“Hmm. Pretty elaborate for a simple robbery.”
“Ah, well, that’s not all sir.” The young uniformed officer rubbed the back of his neck, looking nervous.
Officer Bates pointed to an end table by one large picture window. On the ornate wooden table sat a simple beige card with the initials ‘M.A’ neatly written on it in black ink, almost as if they had been printed.
“Crap.” Detective Atherton was not happy.
“Mysterious Assassin again, sir.”
An unknown killer, dubbed ‘Mysterious Assassin’ by the police because of his calling card, had wreaked havoc in the city a few years ago. Detective Atherton had been the lead investigator on the very first ‘M.A.’ murder, and had become obsessed with the killer. He had requested the lead on every case since. It had been one of the biggest unsolved crimes of his career. After a 5-year murder spree, Mysterious Assassin disappeared as mysteriously as he had arrived. No new murder victims turned up bearing his trademark signature.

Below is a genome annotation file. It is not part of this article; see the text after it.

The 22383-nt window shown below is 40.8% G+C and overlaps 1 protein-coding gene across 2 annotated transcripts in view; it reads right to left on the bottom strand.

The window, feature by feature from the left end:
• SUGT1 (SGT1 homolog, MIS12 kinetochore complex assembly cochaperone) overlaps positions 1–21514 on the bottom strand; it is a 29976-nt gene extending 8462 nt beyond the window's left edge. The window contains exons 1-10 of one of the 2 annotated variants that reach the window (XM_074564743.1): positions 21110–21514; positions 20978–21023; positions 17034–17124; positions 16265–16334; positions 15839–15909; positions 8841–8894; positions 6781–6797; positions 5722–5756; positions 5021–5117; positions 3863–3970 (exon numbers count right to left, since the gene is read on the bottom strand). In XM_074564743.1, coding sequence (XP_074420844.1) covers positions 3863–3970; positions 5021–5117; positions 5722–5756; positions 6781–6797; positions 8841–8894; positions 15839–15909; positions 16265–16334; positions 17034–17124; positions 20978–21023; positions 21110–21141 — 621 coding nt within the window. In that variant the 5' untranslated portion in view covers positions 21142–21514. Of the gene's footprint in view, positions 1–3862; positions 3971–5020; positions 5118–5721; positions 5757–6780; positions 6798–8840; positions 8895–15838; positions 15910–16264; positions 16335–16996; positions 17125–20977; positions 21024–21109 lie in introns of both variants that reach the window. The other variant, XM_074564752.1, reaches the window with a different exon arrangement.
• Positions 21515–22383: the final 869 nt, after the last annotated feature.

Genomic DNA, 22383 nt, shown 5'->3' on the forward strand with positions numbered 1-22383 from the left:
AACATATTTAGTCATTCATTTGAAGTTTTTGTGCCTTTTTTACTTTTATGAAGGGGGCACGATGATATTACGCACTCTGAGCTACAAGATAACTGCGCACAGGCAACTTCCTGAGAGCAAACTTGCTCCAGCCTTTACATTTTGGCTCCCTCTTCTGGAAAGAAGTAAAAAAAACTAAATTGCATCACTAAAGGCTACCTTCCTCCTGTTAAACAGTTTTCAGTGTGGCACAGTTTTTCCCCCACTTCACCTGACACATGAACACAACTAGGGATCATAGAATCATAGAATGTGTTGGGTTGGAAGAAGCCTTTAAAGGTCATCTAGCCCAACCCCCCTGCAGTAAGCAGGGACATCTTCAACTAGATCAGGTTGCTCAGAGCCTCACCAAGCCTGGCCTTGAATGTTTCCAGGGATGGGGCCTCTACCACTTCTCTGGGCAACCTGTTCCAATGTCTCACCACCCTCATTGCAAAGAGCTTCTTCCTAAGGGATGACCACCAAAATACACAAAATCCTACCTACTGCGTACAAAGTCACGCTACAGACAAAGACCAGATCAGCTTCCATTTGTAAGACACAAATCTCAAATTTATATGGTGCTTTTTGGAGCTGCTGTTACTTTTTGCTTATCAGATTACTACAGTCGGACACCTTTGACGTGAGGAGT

Rumors about the Assassin’s identity circulated throughout the city. For a brief period, people even believed Martin Atherton was the killer, covering his own tracks. It was a poorly thought out theory that was easily disproved; the man couldn’t be in two places at once, after all. For his part, Detective Atherton seemed glad to be done with the case, solved or not. But his colleagues knew that he was always on the lookout for any mention of Mysterious Assassin.
Detective Atherton examined the scene thoroughly to see if he could find any other clues. The stolen jewelry was a new angle. Mysterious Assassin was a killer, plain and simple. Had his motivations changed, or was this a copy cat? The detective told Officer Bates that he needed to look through his old case files and see what similarities there were to the previous cases.
But he had not intention of looking through case files. There was something far more urgent to be done.
Shifty’s Diner always smelled of waffles. It didn’t matter what else was being made. The smell of waffles persisted. Detective Martin Atherton walked in and greeted Lizzie with a tip of his hat. Seeing her made the gloomiest nights brighter.
“The usual for you, Detective?” she called.
“You know it,” he said with a smile and walked over to a booth where a neatly dressed gentleman was sitting next to a very happy looking foxhound. He slid into the seat across from the gentleman, frowning.
“Hello, Morty,” he said in a tired voice.
“Hello, Marty,” the gentleman responded, beaming.
“You’re at it again.”